U.S. Air Force General John Hyten on April 4, 2017 said in Washington that he would refuse to carry out an illegal nuclear strike order saying “Mr. President, that’s illegal”. It tempered down fears about a reckless foray of US into war. On being asked as to what would be legal. He said, “We’ll come up (with) options.”....Although the President has ultimate authority to launch nuclear strike, he is tempered by layers of review and constraints by legal barriers depending on whether the strike is preemptive or responsive. This is in response to a threat by the autocrat and whimsical young dictator of North Korea Kim Jong-un. Both are bent upon destroying one another but repercussion of their wild actions will engulf the world. Therefore a debate has been going on around the world about whether the superior can give whatever order he likes and whether it is implementable.
The story dates back after the Second World War when in October, 1946, twelve high ranking Nazi commanders and minister were sentenced to death by a landmark judgment of the International War Crimes Tribunal at Nuremberg. Among those condemned to death by hanging were Joachim Von Ribbentrop, Nazi Minister of foreign affairs. The Tribunal held that a subordinate is bound to obey a lawful order of a superior only. 'Respondeat Superior' i.e. 'let the superior be responsible’; a legal principle is not admissible defence in law. Law has emerged from the 'dharma' and its end is justice. Therefore, if a person decides to do an unlawful act, he is answerable as if he has done so by his own hand with his volition.
The Nuremberg Charter and the Universal Declaration of Human Rights clearly lay down that it is illegal to follow an order to commit a war crime in utter violation of human rights and accordingly the person by committing war crimes will be held responsible for his actions irrespective of the fact that he was asked by his superior officer to do those highhandedness or illegal acts. The similar view was expressed at the Tokyo Trial for the war crimes committed mostly by the Japanese against the Chinese after World War II.
A similar situation arose in India in the year 1975-77 when excesses were committed during emergency in India under Indira Gandhi. The Shah Commission after hearing the perpetrators of excesses indicted them and suggested to take stringent actions against those bureaucrats and ministers who committed injustice and excesses beyond the call of their duties. Many officers were punished and their service careers were terminated. The finding of the Shah Commission has found an echo in many of the subsequent judgments of the Supreme Court, the latest being in the cases of allotment of coal blocks out of turn (2014), 9SCC614)) and allotment of spectrum without following just and reasonable principles popularly known as the 2G Case (2012)3SCC1). Thus Rule of Law is very sacrosanct and should be obeyed by all authorities whether in the army or in the bureaucracy. Both have to abide by well established principles of law and justice.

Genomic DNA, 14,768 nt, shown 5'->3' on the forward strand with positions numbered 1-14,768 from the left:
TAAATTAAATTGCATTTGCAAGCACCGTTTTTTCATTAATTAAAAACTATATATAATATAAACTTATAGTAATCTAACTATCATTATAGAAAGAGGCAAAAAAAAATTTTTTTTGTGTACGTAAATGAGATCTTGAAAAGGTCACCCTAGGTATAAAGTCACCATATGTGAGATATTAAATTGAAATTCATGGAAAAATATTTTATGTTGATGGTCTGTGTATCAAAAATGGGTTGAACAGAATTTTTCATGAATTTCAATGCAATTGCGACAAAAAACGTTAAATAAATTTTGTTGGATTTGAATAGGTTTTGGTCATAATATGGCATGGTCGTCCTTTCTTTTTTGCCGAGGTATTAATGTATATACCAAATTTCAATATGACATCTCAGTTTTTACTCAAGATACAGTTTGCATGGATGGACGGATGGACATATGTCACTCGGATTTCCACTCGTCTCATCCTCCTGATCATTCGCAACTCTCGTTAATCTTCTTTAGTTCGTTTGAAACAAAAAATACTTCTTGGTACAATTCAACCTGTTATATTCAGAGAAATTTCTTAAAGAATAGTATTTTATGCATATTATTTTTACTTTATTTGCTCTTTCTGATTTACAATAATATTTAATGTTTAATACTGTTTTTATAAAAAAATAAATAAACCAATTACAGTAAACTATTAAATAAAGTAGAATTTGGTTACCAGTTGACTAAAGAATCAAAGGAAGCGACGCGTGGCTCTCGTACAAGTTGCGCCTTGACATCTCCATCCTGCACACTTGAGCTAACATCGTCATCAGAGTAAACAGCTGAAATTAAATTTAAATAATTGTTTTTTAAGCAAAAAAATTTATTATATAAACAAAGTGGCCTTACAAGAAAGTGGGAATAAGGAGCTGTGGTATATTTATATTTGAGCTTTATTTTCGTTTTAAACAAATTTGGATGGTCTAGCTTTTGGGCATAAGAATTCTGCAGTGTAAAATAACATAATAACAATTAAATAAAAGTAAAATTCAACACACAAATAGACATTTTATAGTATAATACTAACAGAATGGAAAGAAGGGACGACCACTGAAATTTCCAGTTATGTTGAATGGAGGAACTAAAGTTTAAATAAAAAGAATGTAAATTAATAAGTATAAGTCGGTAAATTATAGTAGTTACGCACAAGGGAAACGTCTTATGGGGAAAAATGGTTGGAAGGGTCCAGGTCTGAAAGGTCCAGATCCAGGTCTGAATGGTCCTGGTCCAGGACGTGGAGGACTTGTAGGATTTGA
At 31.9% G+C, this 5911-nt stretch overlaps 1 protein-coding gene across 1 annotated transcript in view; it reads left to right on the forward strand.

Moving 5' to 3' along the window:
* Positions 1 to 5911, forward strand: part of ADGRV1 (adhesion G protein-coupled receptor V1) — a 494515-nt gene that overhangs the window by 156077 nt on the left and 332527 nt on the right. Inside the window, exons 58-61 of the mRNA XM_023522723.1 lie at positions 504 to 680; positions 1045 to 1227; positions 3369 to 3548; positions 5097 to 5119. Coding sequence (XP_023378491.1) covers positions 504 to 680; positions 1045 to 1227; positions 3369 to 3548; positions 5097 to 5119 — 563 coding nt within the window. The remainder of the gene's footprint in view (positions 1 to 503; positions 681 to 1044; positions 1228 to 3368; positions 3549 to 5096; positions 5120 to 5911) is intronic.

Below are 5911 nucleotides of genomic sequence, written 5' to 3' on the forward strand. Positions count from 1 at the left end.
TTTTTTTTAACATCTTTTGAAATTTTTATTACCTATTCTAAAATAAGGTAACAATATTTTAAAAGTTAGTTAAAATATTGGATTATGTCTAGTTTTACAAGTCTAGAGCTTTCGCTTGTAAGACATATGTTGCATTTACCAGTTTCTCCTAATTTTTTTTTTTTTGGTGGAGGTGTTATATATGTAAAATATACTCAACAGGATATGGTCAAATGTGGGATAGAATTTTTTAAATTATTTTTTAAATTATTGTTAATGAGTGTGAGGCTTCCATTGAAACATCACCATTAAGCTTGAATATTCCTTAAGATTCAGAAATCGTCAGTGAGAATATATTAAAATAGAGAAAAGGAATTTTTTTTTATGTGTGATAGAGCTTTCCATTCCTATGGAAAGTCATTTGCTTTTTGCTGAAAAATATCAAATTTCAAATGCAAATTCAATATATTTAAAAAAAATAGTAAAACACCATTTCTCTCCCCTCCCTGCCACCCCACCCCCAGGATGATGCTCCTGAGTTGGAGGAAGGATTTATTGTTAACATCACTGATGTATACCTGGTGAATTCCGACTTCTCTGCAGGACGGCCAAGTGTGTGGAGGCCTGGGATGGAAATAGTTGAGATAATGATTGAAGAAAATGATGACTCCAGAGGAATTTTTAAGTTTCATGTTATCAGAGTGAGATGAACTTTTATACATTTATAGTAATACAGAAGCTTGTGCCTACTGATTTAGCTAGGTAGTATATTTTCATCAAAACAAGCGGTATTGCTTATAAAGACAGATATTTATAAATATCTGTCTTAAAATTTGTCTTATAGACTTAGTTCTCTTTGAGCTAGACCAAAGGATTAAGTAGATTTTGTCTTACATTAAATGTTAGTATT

The above interesting episode surfaced when the newly elected President of America Donald Trump threatened to destroy North Korea as its President Kim Jong-un challenged the superiority of the USA. Both nations are equipped with nuclear arsenals which are much more powerful than the bombs dropped on Hiroshima and Nagasaki after the Second World War. However, there is a silver lining when the Chief of Air Force in charge of nuclear weaponry made a statement on the foregoing lines before the Senate Committee of USA. Democrats feared that Trump’s haphazard decision-making could have devastating consequences. Democrats were not satisfied with Donald Trump’s propensity for antagonizing US’s foes like North Korea. Their dictator says that he has a powerful hydrogen bomb with ballistic missile which can destroy many US cities. But USA, being the leader of the world should not commit the same mistake which they made in Iraq on the ground that Saddam Hussein, the dictator of Iraq had plans to use chemical weapons against their interests. It was proved as a false threat by Saddam Hussein to keep his men in good humour and loyal to him. Former Commander of US Strategic Command Gen. C. Robert Kehler says that ‘this is a system controlled by human beings. Nothing happens automatically.’ But he noted that civilians would be able to vet those commands. Thus system of checks and balances is the ultimate review of any decision. It does not mean that a constable or an army man can disobey or question the order or command of his superior because he has no power of decision –making. He is entrusted only to carry out the orders of his superior officer.
— Dr. P. K. Agrawal is a renowned columnist. He has published about twenty five books in English. At present Dr. Agrawal is the Managing Partner of a New Delhi based firm ‘Vas Global’.